|01-16-2010, 03:34 AM||#1|
Join Date: Oct 2006
Location: Rural Texas
Device: Sony PRS-505 (500 dead); PRS-600; Kindle 2; PRS-300; Kindle 3
Considerations When Choosing an E-Book Reader
Super-long, I'm sorry...
When I first heard in early 2006 that Sony was coming out with an e-book reader, I signed up for the availability email and purchased the PRS-500 as soon as it came out. Since then, I've also owned a PRS-505, PRS-600, and Kindle 2. I thought I would share some of my observations; hopefully, they'll be of us to new e-book reader purchasers. I write with the obvious caveat that there are lots of devices I've never even seen.
1. My first - and most important - suggestion is to decide, How you want to use the reader?: What kind of books do you read? How many do you read and how fast? Are you an involved reader who likes to comment on, research, or investigate the ideas in books? Or, are you mostly a pleasure reader who doesn't want to buy another bookcase? How you read really does affect your choice.
My experience: When I bought my first device, I thought I could from then on switch 100% to electronic books and stop worrying about bookshelf space. Very quickly, I learned that was not the case. The Sony PRS-500, while great, was a leisure-book device and simply could not replace all of my books. The main problems:
-Many, many books were not available in electronic format of any kind (that's changing)
-It took too long to "flip" through the pages looking for something I just read (Who was that character again? What were the results of that experiment?)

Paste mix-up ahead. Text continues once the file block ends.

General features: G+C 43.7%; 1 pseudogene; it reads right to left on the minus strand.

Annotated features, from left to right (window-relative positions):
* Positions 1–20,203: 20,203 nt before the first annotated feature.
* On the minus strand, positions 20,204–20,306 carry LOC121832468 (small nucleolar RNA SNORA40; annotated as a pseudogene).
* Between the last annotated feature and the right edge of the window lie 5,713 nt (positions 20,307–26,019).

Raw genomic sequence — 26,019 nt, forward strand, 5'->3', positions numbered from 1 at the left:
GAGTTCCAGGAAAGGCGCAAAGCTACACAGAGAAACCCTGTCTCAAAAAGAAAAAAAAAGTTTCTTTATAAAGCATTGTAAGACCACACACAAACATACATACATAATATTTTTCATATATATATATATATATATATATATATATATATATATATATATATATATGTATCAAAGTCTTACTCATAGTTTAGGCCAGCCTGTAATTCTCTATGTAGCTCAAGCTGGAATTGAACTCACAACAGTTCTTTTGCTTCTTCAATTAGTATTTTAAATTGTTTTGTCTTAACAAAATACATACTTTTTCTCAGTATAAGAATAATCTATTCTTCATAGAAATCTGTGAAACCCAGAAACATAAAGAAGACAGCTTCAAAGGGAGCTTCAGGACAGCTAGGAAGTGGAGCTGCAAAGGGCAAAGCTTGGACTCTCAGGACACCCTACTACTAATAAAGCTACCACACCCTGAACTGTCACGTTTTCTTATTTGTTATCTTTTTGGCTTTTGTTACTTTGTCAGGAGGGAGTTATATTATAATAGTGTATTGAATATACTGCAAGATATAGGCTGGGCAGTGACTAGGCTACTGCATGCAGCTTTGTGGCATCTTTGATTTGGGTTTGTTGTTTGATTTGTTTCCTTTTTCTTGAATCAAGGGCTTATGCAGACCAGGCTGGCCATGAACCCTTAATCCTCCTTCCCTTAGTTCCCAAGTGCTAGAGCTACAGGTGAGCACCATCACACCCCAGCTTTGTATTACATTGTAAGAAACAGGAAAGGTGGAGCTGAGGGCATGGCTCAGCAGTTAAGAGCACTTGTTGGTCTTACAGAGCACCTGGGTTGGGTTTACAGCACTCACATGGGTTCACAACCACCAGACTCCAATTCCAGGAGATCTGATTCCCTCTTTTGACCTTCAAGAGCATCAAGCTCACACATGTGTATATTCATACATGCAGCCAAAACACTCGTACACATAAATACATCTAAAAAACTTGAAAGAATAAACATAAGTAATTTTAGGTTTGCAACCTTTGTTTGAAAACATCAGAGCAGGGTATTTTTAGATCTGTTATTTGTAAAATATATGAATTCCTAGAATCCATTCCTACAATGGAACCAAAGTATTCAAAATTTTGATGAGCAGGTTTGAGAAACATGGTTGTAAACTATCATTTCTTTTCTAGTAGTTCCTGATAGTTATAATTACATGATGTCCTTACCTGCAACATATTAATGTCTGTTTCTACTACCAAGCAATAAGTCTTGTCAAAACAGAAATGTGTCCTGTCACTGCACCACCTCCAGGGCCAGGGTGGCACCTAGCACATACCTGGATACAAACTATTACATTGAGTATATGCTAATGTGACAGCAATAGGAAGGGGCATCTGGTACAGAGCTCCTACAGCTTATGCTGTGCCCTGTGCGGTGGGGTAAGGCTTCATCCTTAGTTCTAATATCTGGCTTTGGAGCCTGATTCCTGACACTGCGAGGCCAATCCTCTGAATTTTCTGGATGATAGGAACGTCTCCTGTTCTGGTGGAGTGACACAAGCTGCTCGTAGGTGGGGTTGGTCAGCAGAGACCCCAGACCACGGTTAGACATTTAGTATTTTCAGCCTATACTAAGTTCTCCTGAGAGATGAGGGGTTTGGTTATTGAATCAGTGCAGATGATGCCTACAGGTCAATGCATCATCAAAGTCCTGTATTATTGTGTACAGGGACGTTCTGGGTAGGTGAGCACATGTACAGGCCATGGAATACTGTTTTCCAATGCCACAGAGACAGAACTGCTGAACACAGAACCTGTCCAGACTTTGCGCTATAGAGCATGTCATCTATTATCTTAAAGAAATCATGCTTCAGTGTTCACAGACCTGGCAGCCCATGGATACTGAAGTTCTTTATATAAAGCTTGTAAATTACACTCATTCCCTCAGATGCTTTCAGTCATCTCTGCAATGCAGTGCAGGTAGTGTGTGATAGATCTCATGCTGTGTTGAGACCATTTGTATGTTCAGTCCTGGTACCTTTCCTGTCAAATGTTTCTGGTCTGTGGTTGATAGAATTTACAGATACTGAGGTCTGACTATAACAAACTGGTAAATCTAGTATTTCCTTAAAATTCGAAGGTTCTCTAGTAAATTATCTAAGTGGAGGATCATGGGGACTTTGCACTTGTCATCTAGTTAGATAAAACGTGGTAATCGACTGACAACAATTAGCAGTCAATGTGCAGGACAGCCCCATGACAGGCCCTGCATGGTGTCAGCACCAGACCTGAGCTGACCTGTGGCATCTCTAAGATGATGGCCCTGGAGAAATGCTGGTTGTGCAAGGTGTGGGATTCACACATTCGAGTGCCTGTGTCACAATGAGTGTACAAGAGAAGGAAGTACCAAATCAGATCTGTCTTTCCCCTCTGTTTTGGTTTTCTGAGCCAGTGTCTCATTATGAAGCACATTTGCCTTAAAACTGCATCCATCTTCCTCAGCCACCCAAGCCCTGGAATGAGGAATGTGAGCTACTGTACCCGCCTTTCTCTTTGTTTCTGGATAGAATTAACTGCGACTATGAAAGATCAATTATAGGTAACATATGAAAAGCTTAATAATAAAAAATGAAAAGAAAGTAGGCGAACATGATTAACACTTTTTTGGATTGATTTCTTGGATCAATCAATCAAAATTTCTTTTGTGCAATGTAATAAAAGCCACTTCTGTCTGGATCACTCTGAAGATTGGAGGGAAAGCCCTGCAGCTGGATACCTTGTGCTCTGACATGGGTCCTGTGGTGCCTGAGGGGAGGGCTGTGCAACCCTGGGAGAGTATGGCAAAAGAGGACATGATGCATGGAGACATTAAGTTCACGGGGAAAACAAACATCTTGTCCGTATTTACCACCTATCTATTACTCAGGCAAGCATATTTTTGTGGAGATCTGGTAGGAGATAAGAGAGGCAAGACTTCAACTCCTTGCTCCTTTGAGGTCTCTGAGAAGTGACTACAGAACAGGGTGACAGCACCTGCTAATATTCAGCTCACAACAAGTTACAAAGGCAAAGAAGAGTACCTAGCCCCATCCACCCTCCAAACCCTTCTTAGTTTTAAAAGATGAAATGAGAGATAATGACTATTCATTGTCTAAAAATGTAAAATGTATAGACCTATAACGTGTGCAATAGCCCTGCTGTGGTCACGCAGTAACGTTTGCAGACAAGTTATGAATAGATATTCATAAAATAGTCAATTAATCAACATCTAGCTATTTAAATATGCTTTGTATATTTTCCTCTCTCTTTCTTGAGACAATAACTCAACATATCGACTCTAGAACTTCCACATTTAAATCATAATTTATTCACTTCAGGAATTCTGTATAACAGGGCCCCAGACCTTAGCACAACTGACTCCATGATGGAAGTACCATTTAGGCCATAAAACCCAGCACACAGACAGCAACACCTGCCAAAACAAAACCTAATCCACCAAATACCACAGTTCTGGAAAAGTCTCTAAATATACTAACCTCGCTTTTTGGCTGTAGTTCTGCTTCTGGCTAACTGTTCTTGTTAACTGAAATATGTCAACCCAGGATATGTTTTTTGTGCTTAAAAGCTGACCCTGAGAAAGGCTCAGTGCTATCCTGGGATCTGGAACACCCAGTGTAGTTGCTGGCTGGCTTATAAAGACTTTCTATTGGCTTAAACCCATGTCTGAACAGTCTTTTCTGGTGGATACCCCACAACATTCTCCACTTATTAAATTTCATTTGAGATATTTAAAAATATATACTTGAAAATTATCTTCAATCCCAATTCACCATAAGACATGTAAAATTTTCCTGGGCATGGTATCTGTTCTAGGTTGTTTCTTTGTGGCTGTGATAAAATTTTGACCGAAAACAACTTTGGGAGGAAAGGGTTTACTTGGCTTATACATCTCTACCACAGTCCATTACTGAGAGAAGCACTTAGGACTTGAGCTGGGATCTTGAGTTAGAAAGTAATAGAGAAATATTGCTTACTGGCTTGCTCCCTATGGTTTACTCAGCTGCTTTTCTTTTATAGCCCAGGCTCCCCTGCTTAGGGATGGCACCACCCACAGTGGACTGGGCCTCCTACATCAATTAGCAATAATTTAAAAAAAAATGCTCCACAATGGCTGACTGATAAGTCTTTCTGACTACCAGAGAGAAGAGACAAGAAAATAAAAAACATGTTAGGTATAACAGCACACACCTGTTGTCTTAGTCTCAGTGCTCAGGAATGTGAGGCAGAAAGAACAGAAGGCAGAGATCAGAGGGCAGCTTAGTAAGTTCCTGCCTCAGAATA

-No way to search the book - for terms, names, or anything
-No way to jump to a given page. You had to mentally calculate the percentage of the book you wanted to go to, then - SLOWLY - page from there
-Basically, too slow and too limited
-PDFs, unless specifically created for the 500 (home-grown, in other words), were useless.
Now, the 500 has been superseded by the 600, 900, Kindle 2, etc., and some of these issues have been resolved - but inconsistently; I suggest you still consider how you'll use the device.
This August/September, I bought the PRS-600. I thought of the 600 as an upgraded 500, but I was wrong. I was so accustomed to thinking of an e-book reader as strictly a leisure-reading device (based on previous tech), that I failed to appreciate new possibilities:
a. It is FAST. You can flip the pages just like a real book (start the swipe with your stylus and continue to hold it down).
b. You can search easily - book titles, phrases in books, etc.
c. You can immediately go to any page number.
d. Phenomenal built-in dictionary. Double-click a word and you're done.
e. Truly (seriously) extensive note-taking capabilities.
f. PDFs work extremely well, no matter what the native size.
In short, the 600 (and, I'm assuming, the 900) is a great academic device, capable of doing almost everything I wanted 3 years ago.
Unfortunately, all you ever hear about is the relative screen contrast. It's a factor, yes, but it is not even close to being the only factor. I don't know why the screen thing became the ONLY thing with the 600, but it's really unfortunate that it did because I think there are a lot of people who would
love the 600 if they didn't only hear about the "screen thing." Because the 600 is my serious device, I keep it on my desk; with the normal overhead light, the "glare/reflection" thing is not an issue. Again, your intended use makes a lot of difference. In low light, the Kindle 2 is best.